Ethics and Community

Gender and Sexuality

One of the most common plaints about Sufism is that it is remarkably open to women's public performance of worship. There are famous female Sufis, whose careers and hagiographies date to as early as the late 8th- and early 9th-century C.E. Rabia al-'Adawiyya (d. 801) was famous for her desire to worship God neither for fear of hell nor desire for paradise but out of love. In certain stories associating her with another great early figure of Sufism, Al-Hasan al-Basri, she is seen to surpass him in both wisdom and piety.

Perhaps due to a readiness to integrate local culture, in some Sufi circles women and men participate in ceremonies together. In other cases, orders are comprised entirely of women, with women teachers, called shaykhas. The Qubaysiyyat in Syria and Lebanon are among the most popular and populous female orders in the Middle East today.

But women's participation in teaching and learning among Sufis is not limited to the modern period. Ibn Arabi (d. 1240 C.E.) listed two female Sufis among his teachers, Shams and Fatimah. He referred to Fatimah as a Gnostic whom he served for several years. Another famous Fatimah, Fatimah Nishapuri, lived in Mecca in the 9th century, and was regarded among the greatest of Sufis by her male contemporaries.

In terms of sexuality, Sufism has occasionally been controversial in one respect: its use of the language of eroticism and passion to describe the relationship with God, the Beloved. As in all branches of Islam, Sufism does not prescribe celibacy. Many famous Sufis were married and had children, though others were indeed celibate. Al-Ghazzali actually wrote on the virtue of sexuality and marriage when practiced properly and when inclusive of the desire to procreate.

Overall, therefore, an aversion to sexuality itself is not a major issue for Sufis any more than other desires. It does not stand out among other physical desires, such as the need for food or sleep. Yet the language of love and passion is an enormously important aspect of Sufi literature in discussing a relationship with God.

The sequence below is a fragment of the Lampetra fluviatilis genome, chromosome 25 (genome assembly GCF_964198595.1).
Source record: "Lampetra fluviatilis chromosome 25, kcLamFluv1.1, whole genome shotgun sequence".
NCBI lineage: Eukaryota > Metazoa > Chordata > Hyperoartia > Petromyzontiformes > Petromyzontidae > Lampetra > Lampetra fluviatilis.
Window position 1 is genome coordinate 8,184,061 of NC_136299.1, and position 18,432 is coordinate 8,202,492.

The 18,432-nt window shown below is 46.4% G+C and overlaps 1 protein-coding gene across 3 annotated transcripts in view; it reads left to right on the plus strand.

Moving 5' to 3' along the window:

Love imagery is expressed in the following poem by Rumi, entitled "Love is the Master":

Love is the One who masters all things;
I am mastered totally by Love.
By my passion of love for Love
I have ground sweet as sugar.
O furious Wind, I am only a straw before you;
How could I know where I will be blown next?
Whoever claims to have made a pact with Destiny
Reveals himself a liar and a fool;
What is any of us but a straw in a storm?
How could anyone make a pact with a hurricane?
God is working everywhere his massive Resurrection;
How can we pretend to act on our own?
In the hand of Love I am like a cat in a sack;
Sometimes Love hoists me into the air,
Sometimes Love flings me into the air,
Love swings me round and round His head;
I have no peace, in this world or any other.
The lovers of God have fallen in a furious river;
They have surrendered themselves to Love's commands.
Like mill wheels they turn, day and night, day and night,
Constantly turning and turning, and crying out.

In this poem, Rumi, the lover, is completely helpless, like a piece of straw blown about by a hurricane, or a helpless animal tossed into the air. Elsewhere, love is an all-consuming fire, in which the Sufi is consumed as by a fire:

Should Love's heart rejoice unless I burn?
For my heart is Love's dwelling.
If You will burn Your house, burn it, Love!
Who will say, 'It's not allowed'?
Burn this house thoroughly!
The lover's house improves with fire.
From now on I will make burning my aim,
From now on I will make burning my aim,
for I am like the candle: burning only makes me brighter.
Abandon sleep tonight; traverse for one night
the region of the sleepless.
Look upon these lovers who have become distraught
and like moths have died in union with the One Beloved.
Look upon this ship of God's creatures
and see how it is sunk in Love.

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